The basic conversion of primary sources of energy into heat, electricity and kinetic energy requires utmost efficiency. Efficiency increases, especially in fossil-fired gas and steam power plants, could help avoid considerable amounts of carbon dioxide emissions.
Higher power plant efficiencies, however, require higher operating temperatures and thus heat-resistant turbine materials. Improvements are possible, for example, through nano-scale heat and corrosion protection layers for turbine blades in power plants or aircraft engines to enhance the efficiency through increased operating temperatures or the application of lightweight construction materials .
Nano-optimized membranes can extend the scope of possibilities for separation and climate-neutral storage of carbon dioxide for power generation in coal-fired power plants, in order to render this important method of power generation environmentally friendlier in the long run. The energy yield from the conversion of chemical energy through fuel cells can be stepped up by nano-structured electrodes, catalysts and membranes, which results in economic application possibilities in automobiles, buildings and the operation of mobile electronics.
Thermoelectric energy conversion seems to be comparably promising. Nano-structured semiconductors with optimized boundary layer design contribute to increases in efficiency that could pave the way for a broad application in the utilization of waste heat, for example in automobiles, or even of human body heat for portable electronics in textiles.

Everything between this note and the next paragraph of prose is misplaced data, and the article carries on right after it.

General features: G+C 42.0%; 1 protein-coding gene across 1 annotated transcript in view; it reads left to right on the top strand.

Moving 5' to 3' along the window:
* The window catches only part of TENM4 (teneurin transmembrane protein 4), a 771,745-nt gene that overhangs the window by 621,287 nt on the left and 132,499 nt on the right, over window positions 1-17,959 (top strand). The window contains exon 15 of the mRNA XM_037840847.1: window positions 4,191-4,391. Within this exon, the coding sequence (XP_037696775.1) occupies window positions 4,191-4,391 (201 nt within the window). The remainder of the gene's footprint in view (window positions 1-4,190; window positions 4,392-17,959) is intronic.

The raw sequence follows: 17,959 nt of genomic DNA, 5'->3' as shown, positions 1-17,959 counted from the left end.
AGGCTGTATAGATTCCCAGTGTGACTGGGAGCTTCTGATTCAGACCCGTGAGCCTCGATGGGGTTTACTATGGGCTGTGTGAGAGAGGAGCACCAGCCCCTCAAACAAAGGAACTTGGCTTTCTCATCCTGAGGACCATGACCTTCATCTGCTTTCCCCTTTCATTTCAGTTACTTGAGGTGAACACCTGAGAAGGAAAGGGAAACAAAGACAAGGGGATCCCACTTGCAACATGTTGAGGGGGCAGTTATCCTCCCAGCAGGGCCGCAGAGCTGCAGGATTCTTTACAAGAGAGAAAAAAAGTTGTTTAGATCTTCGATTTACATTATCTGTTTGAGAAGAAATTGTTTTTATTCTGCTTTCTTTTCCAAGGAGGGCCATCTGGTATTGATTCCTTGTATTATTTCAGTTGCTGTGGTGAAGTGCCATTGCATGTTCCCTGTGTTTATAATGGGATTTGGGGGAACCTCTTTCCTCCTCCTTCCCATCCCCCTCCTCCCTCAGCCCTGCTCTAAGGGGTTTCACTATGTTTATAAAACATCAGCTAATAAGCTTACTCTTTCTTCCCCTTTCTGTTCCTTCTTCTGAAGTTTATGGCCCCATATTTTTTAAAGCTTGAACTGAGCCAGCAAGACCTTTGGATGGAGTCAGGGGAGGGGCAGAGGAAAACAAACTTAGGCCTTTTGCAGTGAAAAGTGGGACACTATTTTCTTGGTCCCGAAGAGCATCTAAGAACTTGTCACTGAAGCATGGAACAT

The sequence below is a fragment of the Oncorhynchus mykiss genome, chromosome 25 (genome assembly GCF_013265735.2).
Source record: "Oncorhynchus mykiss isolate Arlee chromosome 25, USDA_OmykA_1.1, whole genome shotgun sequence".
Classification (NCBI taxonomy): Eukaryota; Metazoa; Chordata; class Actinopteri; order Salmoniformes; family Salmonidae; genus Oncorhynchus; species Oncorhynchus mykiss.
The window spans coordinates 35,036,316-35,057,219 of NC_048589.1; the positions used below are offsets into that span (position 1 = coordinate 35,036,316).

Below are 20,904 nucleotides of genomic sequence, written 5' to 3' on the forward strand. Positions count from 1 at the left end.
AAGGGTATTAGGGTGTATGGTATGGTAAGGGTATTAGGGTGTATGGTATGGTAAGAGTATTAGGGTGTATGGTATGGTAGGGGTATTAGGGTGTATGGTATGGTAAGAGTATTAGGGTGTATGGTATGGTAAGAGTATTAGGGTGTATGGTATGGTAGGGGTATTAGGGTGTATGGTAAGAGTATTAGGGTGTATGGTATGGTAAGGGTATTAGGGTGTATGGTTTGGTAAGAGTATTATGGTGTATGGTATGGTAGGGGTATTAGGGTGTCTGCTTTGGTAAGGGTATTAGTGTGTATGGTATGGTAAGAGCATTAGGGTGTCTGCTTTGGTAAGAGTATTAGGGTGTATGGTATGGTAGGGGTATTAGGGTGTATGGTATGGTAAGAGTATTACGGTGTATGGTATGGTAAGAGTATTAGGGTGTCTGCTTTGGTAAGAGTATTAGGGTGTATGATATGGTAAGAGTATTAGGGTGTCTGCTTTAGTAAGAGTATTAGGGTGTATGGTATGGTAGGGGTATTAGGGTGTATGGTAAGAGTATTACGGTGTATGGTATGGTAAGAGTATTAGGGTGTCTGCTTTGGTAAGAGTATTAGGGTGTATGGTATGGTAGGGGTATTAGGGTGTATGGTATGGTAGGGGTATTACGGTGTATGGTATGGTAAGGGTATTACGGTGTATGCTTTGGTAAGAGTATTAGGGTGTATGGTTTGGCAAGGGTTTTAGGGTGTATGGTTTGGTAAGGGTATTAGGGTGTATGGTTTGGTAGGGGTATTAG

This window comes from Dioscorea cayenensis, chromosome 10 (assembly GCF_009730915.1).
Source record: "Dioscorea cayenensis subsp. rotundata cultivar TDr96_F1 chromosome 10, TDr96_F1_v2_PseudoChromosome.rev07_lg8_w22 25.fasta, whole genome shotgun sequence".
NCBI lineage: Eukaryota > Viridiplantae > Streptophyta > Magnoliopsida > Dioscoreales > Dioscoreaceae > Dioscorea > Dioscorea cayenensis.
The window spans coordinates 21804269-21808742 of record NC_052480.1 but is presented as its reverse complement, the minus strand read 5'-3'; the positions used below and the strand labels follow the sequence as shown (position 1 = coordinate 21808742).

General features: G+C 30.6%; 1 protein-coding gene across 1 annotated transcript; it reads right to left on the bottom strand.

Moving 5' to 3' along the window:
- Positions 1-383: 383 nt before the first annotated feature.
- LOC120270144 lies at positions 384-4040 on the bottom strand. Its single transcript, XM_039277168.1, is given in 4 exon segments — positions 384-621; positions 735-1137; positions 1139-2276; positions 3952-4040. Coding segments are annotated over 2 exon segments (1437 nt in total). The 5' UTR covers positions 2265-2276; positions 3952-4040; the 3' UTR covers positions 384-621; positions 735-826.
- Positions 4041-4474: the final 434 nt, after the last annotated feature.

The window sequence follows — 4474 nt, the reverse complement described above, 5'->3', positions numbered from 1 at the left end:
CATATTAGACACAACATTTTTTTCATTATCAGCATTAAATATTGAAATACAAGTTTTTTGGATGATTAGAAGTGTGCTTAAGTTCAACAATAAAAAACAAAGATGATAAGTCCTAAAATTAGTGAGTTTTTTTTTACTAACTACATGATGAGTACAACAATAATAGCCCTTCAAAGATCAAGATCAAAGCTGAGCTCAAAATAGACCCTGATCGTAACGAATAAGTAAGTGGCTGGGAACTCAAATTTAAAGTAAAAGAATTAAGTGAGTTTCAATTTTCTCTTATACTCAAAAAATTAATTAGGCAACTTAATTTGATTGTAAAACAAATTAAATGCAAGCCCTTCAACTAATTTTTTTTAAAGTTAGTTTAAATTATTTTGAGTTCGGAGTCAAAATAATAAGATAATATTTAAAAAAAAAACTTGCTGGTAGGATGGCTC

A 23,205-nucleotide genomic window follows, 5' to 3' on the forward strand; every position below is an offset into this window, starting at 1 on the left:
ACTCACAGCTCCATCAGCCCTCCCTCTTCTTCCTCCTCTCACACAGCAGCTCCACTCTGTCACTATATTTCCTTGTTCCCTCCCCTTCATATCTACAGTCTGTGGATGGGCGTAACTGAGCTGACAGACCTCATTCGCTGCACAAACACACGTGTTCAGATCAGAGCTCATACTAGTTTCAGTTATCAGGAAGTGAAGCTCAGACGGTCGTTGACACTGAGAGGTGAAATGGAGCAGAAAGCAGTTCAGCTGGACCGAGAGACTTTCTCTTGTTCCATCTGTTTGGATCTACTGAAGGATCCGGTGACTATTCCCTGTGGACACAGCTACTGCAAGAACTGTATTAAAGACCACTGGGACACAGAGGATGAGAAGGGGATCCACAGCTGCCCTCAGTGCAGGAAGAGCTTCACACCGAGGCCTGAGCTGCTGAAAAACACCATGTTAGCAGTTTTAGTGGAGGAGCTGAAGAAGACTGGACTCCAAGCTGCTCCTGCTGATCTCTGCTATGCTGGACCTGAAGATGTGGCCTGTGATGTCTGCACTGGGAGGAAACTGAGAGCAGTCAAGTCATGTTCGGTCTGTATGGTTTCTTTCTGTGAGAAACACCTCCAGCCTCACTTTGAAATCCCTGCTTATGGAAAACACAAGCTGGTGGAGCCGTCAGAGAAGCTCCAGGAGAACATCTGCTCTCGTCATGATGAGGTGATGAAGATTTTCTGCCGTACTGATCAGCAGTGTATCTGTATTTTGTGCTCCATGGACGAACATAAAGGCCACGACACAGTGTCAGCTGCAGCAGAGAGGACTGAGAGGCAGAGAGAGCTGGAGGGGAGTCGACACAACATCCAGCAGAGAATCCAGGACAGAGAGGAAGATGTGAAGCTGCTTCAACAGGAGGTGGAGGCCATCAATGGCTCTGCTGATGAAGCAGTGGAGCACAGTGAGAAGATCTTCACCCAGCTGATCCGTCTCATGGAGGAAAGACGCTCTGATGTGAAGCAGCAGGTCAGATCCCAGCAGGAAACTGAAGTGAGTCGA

To achieve sustainable energy supply, and parallel to the optimized development of available energy sources, it is necessary to improve the efficiency of energy use and to avoid unnecessary energy consumption. This applies to all branches of industry and private households. Nanotechnologies provide a multitude of approaches to energy saving.
Examples are the reduction of fuel consumption in automobiles through lightweight construction materials on the basis of nanocomposites, the optimization in fuel combustion through wear-resistant, lighter engine components and nanoparticular fuel additives or even nanoparticles for optimized tires with low rolling resistance.
Considerable energy savings are realizable through tribological layers for mechanical components in plants and machines. Building technology also provides great potentials for energy savings, which could be tapped, for example, by nanoporous thermal insulation material suitably applicable in the energetic rehabilitation of old buildings.